What Does the 2020 CARES Act Mean for Businesses?
- March 30, 2020
- by Barsz Gowie Amon & Fultz
The Coronavirus Aid, Relief, and Economic Security Act, (CARES Act) was signed into law to mitigate the impact of the COVID-19 pandemic at the federal level. Businesses that meet specific criteria have access to the following options:
Paycheck Protection Program Loans
The program would provide cash-flow assistance through 100 percent federally guaranteed loans to employers who maintain their payroll during this emergency. If employers maintain their payroll, the loans would be forgiven, which would help workers remain employed, as well as help affected small businesses and our economy snap-back quicker after the crisis.
The loans have a host of attractive features, such as forgiveness of up to 8 weeks of payroll based on employee retention and salary levels, no SBA fees, and at least six months of deferral with maximum deferrals of up to a year. Small businesses and other eligible entities will be able to apply if they were harmed by COVID-19 between February 15, 2020 and June 30, 2020. This program would be retroactive to February 15, 2020, in order to help bring workers who may have already been laid off back onto payrolls. Loans are available through June 30, 2020.
Small Business Debt Relief Program
This program will provide immediate relief to small businesses with non-disaster SBA loans, in particular 7(a), 504, and microloans. Under it, SBA will cover all loan payments on these SBA loans, including principal, interest, and fees, for six months. This relief will also be available to new borrowers who take out loans within six months of the President signing the bill into law.
Economic Injury Disaster Loans & Emergency Economic Injury Grants
These grants provide an emergency advance of up to $10,000 to small businesses and private non-profits harmed by COVID-19 within three days of applying for an SBA Economic Injury Disaster Loan (EIDL). To access the advance, you first apply for an EIDL and then request the advance. The advance does not need to be repaid under any circumstance. They can be used to keep employees on payroll, to pay for sick leave, meet increased production costs due to supply chain disruptions, or pay business obligations, including debts, rent and mortgage payments.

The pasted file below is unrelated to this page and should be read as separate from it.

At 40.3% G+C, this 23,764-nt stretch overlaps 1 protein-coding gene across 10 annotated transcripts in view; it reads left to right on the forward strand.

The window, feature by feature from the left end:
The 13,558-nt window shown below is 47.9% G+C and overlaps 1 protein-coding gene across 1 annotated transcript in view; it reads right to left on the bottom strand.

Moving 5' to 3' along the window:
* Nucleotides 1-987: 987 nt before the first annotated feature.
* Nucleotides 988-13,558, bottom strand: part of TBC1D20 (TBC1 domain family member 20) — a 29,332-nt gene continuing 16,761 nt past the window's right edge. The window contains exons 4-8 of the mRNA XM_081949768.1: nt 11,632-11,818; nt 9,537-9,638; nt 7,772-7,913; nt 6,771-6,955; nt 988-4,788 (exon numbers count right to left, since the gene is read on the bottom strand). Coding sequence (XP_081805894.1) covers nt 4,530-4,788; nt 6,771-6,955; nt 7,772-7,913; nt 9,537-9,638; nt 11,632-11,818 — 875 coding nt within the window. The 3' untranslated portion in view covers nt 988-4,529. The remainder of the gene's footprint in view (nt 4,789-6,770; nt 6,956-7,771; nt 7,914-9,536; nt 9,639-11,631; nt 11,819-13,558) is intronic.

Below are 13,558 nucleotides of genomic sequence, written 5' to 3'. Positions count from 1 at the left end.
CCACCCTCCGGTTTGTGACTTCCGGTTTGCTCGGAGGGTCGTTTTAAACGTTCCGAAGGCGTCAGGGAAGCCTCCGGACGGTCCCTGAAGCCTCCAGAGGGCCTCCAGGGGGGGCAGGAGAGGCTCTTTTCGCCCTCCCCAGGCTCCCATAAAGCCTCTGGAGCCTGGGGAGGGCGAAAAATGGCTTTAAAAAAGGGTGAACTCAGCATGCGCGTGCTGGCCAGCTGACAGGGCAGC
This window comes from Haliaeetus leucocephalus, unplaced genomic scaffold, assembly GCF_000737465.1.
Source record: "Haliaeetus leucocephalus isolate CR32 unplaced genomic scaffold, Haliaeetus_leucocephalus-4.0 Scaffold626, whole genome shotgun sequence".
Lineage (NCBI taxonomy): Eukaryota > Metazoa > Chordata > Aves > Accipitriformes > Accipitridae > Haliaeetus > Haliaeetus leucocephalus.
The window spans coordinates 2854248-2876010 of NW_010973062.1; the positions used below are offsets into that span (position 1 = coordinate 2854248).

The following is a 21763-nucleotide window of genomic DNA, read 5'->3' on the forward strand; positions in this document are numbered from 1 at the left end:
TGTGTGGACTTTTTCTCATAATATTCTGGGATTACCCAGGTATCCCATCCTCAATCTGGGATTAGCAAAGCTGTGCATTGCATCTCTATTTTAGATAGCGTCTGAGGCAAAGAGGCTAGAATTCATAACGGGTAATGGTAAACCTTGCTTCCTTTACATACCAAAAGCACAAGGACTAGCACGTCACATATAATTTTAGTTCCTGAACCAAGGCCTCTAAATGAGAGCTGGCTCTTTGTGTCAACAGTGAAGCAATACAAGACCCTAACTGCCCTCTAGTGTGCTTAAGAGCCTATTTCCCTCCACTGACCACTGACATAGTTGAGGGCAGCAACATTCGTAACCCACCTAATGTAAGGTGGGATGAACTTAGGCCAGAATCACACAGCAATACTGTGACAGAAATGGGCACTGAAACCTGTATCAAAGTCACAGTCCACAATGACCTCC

PA COVID-19 Working Capital Access Program
New funding is available to help small businesses devastated by the novel coronavirus through the COVID-19 Working Capital Access Program, Funds are available to provide loans of $100,000 or less to for-profit businesses with 100 or fewer full-time employees. Funds are expected to become available this week. Loan terms are three years with a 12-year amortization. In addition:
- No payments will be due and payable during the first year.
- Principal and if applicable, interest payments will be due monthly for years two and three.
- A balloon payment will be due and payable at the end of the third year.
The interest rate for the program is 0%. For the purposes of this program, a retail or service enterprise is defined as a for-profit business entity that is involved in business-to-business service, business-to-public service, mercantile, commercial, or point-of-sale retail sectors.
Eligible costs include working capital, which for purposes of this program is considered capital used by a small business for operations, excluding fixed-assets and production machinery and equipment. Any eligible working capital cost, as defined above, incurred by the eligible business enterprise three months prior to submission of the loan application will count as an eligible cost toward either the loan amount or, if applicable, the matching investment requirement.